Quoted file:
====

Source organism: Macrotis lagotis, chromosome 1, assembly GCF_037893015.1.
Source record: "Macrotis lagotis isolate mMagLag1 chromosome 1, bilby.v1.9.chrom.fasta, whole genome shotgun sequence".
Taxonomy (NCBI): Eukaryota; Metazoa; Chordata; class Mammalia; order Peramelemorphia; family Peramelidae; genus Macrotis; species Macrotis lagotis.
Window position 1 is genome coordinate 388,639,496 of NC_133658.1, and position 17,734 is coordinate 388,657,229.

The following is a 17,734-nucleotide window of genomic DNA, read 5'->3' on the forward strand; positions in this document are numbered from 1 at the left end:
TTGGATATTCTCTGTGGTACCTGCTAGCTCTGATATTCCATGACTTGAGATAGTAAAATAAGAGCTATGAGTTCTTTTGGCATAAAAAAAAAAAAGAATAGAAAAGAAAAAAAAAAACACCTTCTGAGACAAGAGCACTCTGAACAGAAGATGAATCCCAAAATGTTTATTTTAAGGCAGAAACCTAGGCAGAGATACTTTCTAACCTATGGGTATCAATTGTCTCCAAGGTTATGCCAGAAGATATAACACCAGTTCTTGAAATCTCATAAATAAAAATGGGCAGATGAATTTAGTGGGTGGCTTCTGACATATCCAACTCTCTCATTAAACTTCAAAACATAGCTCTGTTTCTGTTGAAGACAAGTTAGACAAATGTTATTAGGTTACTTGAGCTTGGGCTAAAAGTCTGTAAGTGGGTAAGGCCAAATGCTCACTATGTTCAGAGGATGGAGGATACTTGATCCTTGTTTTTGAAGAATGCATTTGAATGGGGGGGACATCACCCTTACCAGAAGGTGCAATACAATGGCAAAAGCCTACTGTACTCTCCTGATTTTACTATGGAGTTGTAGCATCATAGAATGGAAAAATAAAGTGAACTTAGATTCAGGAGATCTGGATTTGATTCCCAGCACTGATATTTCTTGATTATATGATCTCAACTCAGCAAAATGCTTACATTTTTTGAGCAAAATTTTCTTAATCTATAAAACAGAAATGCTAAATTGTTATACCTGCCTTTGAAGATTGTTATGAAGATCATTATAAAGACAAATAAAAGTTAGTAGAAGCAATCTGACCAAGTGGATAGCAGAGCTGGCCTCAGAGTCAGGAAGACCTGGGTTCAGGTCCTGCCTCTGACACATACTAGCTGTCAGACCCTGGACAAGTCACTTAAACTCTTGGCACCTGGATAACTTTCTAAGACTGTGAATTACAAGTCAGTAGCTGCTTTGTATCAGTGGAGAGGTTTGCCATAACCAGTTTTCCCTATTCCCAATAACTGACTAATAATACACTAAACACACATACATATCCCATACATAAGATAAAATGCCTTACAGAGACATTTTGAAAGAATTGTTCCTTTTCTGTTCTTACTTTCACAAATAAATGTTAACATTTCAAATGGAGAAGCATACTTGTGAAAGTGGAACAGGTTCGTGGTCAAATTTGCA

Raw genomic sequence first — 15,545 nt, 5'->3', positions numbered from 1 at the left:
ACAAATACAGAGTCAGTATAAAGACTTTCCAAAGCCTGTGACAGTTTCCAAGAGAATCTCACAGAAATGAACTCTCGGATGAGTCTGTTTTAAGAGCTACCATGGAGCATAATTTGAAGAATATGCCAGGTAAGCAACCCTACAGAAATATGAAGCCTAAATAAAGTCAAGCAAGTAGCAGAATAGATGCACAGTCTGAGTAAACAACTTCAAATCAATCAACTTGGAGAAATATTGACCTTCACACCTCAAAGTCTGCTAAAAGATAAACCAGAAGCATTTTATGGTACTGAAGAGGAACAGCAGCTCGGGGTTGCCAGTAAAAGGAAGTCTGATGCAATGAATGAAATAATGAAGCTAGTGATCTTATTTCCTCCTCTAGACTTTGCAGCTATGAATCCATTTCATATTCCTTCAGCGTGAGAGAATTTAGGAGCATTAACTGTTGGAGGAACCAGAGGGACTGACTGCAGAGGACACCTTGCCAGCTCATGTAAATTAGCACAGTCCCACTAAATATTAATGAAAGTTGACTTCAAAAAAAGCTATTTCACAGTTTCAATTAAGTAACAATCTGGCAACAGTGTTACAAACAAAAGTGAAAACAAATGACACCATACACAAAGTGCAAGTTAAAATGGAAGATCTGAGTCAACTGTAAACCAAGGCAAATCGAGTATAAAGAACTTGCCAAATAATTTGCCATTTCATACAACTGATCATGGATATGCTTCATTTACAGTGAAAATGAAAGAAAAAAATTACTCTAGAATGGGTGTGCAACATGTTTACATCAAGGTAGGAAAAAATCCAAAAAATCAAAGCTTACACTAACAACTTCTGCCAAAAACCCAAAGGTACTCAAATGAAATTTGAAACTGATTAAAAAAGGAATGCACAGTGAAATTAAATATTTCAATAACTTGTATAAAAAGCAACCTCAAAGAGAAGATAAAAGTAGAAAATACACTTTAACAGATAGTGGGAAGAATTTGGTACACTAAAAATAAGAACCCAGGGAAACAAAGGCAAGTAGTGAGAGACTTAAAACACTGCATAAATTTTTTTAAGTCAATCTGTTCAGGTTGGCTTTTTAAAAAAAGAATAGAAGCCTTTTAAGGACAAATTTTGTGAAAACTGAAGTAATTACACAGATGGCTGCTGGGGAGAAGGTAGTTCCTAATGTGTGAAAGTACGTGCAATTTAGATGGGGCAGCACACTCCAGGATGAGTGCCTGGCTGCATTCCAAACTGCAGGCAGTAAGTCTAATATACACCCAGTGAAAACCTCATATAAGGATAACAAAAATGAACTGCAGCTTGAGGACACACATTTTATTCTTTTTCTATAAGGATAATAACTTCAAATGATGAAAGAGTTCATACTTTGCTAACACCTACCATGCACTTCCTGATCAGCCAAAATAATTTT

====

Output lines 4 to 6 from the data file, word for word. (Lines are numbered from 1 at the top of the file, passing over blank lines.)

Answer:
Window position 1 is genome coordinate 388,639,496 of NC_133658.1, and position 17,734 is coordinate 388,657,229.

The following is a 17,734-nucleotide window of genomic DNA, read 5'->3' on the forward strand; positions in this document are numbered from 1 at the left end:
TTGGATATTCTCTGTGGTACCTGCTAGCTCTGATATTCCATGACTTGAGATAGTAAAATAAGAGCTATGAGTTCTTTTGGCATAAAAAAAAAAAAGAATAGAAAAGAAAAAAAAAAACACCTTCTGAGACAAGAGCACTCTGAACAGAAGATGAATCCCAAAATGTTTATTTTAAGGCAGAAACCTAGGCAGAGATACTTTCTAACCTATGGGTATCAATTGTCTCCAAGGTTATGCCAGAAGATATAACACCAGTTCTTGAAATCTCATAAATAAAAATGGGCAGATGAATTTAGTGGGTGGCTTCTGACATATCCAACTCTCTCATTAAACTTCAAAACATAGCTCTGTTTCTGTTGAAGACAAGTTAGACAAATGTTATTAGGTTACTTGAGCTTGGGCTAAAAGTCTGTAAGTGGGTAAGGCCAAATGCTCACTATGTTCAGAGGATGGAGGATACTTGATCCTTGTTTTTGAAGAATGCATTTGAATGGGGGGGACATCACCCTTACCAGAAGGTGCAATACAATGGCAAAAGCCTACTGTACTCTCCTGATTTTACTATGGAGTTGTAGCATCATAGAATGGAAAAATAAAGTGAACTTAGATTCAGGAGATCTGGATTTGATTCCCAGCACTGATATTTCTTGATTATATGATCTCAACTCAGCAAAATGCTTACATTTTTTGAGCAAAATTTTCTTAATCTATAAAACAGAAATGCTAAATTGTTATACCTGCCTTTGAAGATTGTTATGAAGATCATTATAAAGACAAATAAAAGTTAGTAGAAGCAATCTGACCAAGTGGATAGCAGAGCTGGCCTCAGAGTCAGGAAGACCTGGGTTCAGGTCCTGCCTCTGACACATACTAGCTGTCAGACCCTGGACAAGTCACTTAAACTCTTGGCACCTGGATAACTTTCTAAGACTGTGAATTACAAGTCAGTAGCTGCTTTGTATCAGTGGAGAGGTTTGCCATAACCAGTTTTCCCTATTCCCAATAACTGACTAATAATACACTAAACACACATACATATCCCATACATAAGATAAAATGCCTTACAGAGACATTTTGAAAGAATTGTTCCTTTTCTGTTCTTACTTTCACAAATAAATGTTAACATTTCAAATGGAGAAGCATACTTGTGAAAGTGGAACAGGTTCGTGGTCAAATTTGCA